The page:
The Kitchen: A plethora of underserved characters and an uneven tone makes for one undercooked fem-mob movie

By Karen Gordon

Rating: C 

There’s star power in front of and behind the camera in the new mob action-drama The Kitchen. But all that talent, unfortunately, doesn’t add up to a satisfying movie. 

The Kitchen is a mob story where the women take the lead both in front of and behind the camera. The screenplay is adapted from a comic book series, part of the DC Vertigo imprint, written by Ollie Masters  and illustrated by Ming Doyle. More significantly, it's the directorial debut of Andrea Berloff, who was nominated for a screenwriting Oscar as the co-writer of Straight Outta Compton  

Elizabeth Moss, Melissa McCarthy and Tiffany Haddish learn to play the mob protection game

Elizabeth Moss, Melissa McCarthy and Tiffany Haddish learn to play the mob protection game

There’s power on screen too. Melissa McCarthy, Elisabeth Moss and Tiffany Haddish play Kathy, Claire and Ruby, respectively. It’s 1978, and the three are wives of members of an Irish mob that controls the Hell’s Kitchen area of Manhattan. 

When the husbands are caught during a robbery, they’re sent up for three years.

Their boss, Little Jackie (Myk Watford) is supposed to take care of the wives, but he doesn’t give them enough money to live on. And when Kathy and Ruby go to plead their case, he treats them with contempt. He dismissively tells them he’s short of cash because some of the businesses that pay protection money are defaulting.

Kathy and Ruby go to meet with one of the business owners who complain that Little Jackie is slacking. So, they promise better service, and soon the three women are taking over the territory, using a couple of Little Jackie’s enforcers.  

This doesn’t go over well with the old guard,  but the women prevail and soon are running it all. They’re making money, for once in their lives they have real power and that breeds a new confidence for them.

Claire’s world is changing the most.  She’d been badly abused by her now jailed husband, and seems to attract abusers.  Then, Gabriel (Domhnall Gleeson), a former flame and Vietnam vet who may or may not be a sociopath.   He schools them in the art of assassination and body disposal, as he romances Claire with sweetness, rather than violence, and brings out her inner assassin.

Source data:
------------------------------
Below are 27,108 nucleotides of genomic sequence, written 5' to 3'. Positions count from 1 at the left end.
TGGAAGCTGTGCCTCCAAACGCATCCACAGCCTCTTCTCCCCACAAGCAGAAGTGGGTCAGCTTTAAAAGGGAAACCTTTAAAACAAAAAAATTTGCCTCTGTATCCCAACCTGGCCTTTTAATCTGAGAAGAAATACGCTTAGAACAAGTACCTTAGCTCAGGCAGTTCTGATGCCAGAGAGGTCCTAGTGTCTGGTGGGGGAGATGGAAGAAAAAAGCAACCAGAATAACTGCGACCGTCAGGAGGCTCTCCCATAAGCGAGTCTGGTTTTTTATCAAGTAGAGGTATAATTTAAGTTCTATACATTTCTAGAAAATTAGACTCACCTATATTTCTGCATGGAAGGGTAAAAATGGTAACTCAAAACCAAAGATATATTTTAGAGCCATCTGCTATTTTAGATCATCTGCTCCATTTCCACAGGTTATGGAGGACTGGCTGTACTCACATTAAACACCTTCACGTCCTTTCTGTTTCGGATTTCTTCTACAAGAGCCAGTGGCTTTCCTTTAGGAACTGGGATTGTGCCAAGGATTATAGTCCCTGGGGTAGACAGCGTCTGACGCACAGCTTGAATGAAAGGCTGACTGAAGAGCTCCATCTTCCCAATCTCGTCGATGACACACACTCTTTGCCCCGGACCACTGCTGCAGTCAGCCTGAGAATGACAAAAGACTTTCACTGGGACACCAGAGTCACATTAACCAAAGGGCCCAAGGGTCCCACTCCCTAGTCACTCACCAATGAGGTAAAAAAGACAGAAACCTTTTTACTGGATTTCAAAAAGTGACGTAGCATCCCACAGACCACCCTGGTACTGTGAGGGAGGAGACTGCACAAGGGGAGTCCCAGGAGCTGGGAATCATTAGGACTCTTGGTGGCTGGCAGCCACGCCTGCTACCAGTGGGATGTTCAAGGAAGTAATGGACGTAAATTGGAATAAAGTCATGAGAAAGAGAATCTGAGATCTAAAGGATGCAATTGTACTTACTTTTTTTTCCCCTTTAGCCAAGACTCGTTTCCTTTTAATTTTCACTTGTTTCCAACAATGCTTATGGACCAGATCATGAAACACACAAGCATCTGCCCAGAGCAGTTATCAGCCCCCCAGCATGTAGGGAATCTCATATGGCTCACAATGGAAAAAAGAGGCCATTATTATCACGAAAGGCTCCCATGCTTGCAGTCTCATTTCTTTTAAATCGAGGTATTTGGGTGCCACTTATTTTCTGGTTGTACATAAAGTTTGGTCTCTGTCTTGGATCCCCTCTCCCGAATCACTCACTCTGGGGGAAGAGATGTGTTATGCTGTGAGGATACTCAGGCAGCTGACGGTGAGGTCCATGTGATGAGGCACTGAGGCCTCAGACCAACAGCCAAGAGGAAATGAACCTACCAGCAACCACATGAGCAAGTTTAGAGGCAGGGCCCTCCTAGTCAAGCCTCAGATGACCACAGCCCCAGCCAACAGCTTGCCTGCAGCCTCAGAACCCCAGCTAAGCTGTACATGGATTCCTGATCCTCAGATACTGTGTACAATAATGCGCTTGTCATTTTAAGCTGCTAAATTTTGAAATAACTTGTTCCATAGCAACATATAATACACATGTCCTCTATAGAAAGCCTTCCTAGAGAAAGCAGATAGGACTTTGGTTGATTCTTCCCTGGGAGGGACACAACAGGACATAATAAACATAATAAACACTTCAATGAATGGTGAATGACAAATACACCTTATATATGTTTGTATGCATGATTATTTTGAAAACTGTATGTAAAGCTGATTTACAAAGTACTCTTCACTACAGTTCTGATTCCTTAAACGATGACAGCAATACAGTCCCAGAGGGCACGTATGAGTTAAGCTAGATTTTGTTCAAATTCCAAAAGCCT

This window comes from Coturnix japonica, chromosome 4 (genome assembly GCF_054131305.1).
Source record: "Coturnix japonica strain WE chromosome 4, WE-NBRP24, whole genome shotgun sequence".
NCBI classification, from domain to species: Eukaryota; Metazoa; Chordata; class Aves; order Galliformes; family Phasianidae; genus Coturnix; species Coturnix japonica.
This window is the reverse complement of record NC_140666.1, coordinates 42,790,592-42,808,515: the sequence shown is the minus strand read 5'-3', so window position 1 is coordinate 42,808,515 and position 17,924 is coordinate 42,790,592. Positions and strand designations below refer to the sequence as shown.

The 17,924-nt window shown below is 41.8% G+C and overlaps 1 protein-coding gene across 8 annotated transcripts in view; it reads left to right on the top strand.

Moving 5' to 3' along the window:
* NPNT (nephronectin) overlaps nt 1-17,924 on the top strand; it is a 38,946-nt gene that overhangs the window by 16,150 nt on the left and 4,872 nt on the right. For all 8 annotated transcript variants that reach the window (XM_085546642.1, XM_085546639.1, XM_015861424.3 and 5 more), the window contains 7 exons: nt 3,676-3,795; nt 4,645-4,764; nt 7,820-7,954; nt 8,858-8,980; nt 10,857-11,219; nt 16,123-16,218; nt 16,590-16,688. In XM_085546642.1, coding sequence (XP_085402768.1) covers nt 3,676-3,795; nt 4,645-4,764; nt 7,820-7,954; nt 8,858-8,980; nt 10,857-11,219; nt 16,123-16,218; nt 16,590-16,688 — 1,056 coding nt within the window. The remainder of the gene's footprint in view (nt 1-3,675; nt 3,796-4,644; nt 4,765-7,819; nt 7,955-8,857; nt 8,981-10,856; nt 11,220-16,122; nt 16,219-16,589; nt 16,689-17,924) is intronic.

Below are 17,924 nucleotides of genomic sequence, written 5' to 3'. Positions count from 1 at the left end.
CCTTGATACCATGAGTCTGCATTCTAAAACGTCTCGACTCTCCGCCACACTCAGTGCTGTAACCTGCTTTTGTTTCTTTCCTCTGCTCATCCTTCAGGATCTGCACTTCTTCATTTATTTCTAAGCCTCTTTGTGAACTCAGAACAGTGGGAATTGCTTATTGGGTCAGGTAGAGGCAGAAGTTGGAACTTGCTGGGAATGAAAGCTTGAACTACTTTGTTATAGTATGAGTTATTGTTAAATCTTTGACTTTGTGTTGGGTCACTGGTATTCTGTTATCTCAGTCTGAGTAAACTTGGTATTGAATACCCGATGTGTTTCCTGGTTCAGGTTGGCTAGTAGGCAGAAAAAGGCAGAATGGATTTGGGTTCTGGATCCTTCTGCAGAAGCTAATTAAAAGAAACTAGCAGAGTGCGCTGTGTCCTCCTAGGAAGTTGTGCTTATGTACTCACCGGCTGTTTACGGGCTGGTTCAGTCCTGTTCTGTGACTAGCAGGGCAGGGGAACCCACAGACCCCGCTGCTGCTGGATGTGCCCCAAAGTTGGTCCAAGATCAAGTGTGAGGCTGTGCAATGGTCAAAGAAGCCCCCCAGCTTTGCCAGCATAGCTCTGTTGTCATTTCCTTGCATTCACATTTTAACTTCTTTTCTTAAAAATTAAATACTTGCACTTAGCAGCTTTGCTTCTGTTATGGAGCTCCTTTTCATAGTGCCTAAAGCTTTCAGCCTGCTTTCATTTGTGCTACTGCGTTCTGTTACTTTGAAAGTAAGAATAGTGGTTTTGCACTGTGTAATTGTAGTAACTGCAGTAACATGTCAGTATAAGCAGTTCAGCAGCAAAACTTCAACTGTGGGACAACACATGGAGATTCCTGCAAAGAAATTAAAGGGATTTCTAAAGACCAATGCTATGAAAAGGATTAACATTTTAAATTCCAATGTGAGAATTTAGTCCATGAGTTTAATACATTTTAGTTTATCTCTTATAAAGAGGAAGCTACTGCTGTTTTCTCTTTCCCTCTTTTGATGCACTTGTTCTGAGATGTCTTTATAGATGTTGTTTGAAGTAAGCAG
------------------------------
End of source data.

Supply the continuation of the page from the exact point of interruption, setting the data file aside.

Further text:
But success  means enemies too. The women have a steep learning curve as they deal with reluctant “clients” and more experienced and established neighbouring mafiosi who want a piece of the action. 

And then their own alliance starts to fracture.   

This is not an unfamiliar trajectory for a mob story.  A group of criminals succeeds by making its own rules that work until their loose agreement starts to show strain.  Flipping the script to put women in the main roles in this context instead of men, does mean there are some differences, which is a good thing, but not as much as you’d imagine.   

Berloff, who also wrote the screen adaptation, nods at the issue of where women sit in this (and the greater world), but seems more interested in making a solid mob movie. 

She gets about half way there.  

Despite a terrific cast all doing their jobs well, The Kitchen suffers from two major problems:

The first is tone. Berloff mixes the reality of living in the violent criminal world with a dark humour.  Of course the master of this is Martin Scorsese,  who set gold standards for modern mob movies with, for instance, Goodfellas.  But achieving that balance isn’t easy.  

In The Kitchen, Berloff fails to attain that balance, which makes for an uneven tone.

But the bigger problem is the script itself. Berloff writes great dialogue, but the plot brings in a series of secondary characters, allies or antagonists, and the script doesn’t really lay that out properly. It’s like reading a book and skipping a few pages in every chapter.  Sure, we’ll get some of it, but as the movie goes on not enough has been set up to properly lose yourself in the story. 

As well, Berloff has ponied up what must have been big bucks for some era specific songs.  The movie boasts a terrific soundtrack. But it’s not always used well. And after a while, the songs are a distraction, not an enhancement.

For a first feature, Berloff set herself a major challenge, but the story structure fails her. But the cast is strong and she conjures a mood, a sense of the gritty streets of New York, which speaks to her talent as a director.    

While The Kitchen is frustrating, it will be interesting to see what she does next with her obvious skills.

The Kitchen. Directed by Andrea Berloff. Starring Melissa McCarthy, Elizabeth Moss and Tiffany Haddish. Screening in theatres nationwide now.